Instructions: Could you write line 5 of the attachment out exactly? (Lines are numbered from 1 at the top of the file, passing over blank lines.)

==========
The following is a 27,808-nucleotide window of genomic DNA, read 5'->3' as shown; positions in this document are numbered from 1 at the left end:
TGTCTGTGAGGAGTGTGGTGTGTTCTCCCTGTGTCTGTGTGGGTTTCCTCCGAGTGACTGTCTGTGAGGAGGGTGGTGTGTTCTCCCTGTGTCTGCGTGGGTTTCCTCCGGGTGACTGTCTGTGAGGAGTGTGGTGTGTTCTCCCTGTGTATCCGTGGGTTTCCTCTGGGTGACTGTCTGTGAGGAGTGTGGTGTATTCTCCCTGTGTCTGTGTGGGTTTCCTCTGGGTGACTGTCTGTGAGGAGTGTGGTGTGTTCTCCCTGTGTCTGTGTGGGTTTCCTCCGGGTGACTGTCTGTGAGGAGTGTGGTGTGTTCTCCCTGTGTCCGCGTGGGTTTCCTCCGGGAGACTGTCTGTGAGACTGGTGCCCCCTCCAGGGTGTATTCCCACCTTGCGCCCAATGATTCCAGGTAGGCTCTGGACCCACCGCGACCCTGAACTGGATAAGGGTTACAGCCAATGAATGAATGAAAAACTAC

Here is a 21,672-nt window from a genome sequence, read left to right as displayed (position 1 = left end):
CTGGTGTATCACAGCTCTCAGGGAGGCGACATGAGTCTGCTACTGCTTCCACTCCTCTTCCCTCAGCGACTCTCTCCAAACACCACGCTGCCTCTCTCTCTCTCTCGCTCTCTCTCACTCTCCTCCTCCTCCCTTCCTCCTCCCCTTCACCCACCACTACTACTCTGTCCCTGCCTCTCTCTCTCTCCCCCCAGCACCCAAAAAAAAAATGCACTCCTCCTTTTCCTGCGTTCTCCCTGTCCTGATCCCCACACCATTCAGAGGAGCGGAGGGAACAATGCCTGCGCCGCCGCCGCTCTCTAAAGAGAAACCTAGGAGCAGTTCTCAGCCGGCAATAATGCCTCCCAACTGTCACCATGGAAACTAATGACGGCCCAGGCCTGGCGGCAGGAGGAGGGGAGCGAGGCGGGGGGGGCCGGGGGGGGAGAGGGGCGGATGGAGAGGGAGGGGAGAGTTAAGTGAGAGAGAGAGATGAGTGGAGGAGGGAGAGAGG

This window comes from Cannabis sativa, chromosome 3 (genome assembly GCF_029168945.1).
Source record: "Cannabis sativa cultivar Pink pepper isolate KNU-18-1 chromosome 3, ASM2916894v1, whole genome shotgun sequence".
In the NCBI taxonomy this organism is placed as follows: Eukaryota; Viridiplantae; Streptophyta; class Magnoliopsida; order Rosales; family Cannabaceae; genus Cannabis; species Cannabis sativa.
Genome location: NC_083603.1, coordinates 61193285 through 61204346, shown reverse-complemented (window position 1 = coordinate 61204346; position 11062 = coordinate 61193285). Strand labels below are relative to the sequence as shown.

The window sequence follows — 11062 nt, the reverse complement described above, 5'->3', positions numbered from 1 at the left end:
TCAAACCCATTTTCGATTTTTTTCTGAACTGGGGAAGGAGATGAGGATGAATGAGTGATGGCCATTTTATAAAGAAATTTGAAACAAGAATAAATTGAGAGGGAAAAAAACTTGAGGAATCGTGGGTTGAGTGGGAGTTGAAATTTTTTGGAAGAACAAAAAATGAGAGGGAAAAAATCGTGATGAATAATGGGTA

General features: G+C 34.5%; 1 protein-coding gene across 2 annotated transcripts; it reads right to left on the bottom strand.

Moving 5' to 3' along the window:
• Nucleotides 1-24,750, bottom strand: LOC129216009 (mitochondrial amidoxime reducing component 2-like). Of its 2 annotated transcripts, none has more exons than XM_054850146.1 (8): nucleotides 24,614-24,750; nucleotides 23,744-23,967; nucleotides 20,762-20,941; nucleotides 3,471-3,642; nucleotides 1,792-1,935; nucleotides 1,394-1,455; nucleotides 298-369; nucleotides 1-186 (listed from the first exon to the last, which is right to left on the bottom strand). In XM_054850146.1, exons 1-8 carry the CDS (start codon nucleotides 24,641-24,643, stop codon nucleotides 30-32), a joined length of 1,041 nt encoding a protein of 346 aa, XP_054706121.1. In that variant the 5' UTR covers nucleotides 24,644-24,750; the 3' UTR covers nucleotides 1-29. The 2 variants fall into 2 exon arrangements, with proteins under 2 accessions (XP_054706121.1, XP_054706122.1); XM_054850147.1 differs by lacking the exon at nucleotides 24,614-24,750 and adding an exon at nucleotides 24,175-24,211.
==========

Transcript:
This window comes from Cannabis sativa, chromosome 3 (genome assembly GCF_029168945.1).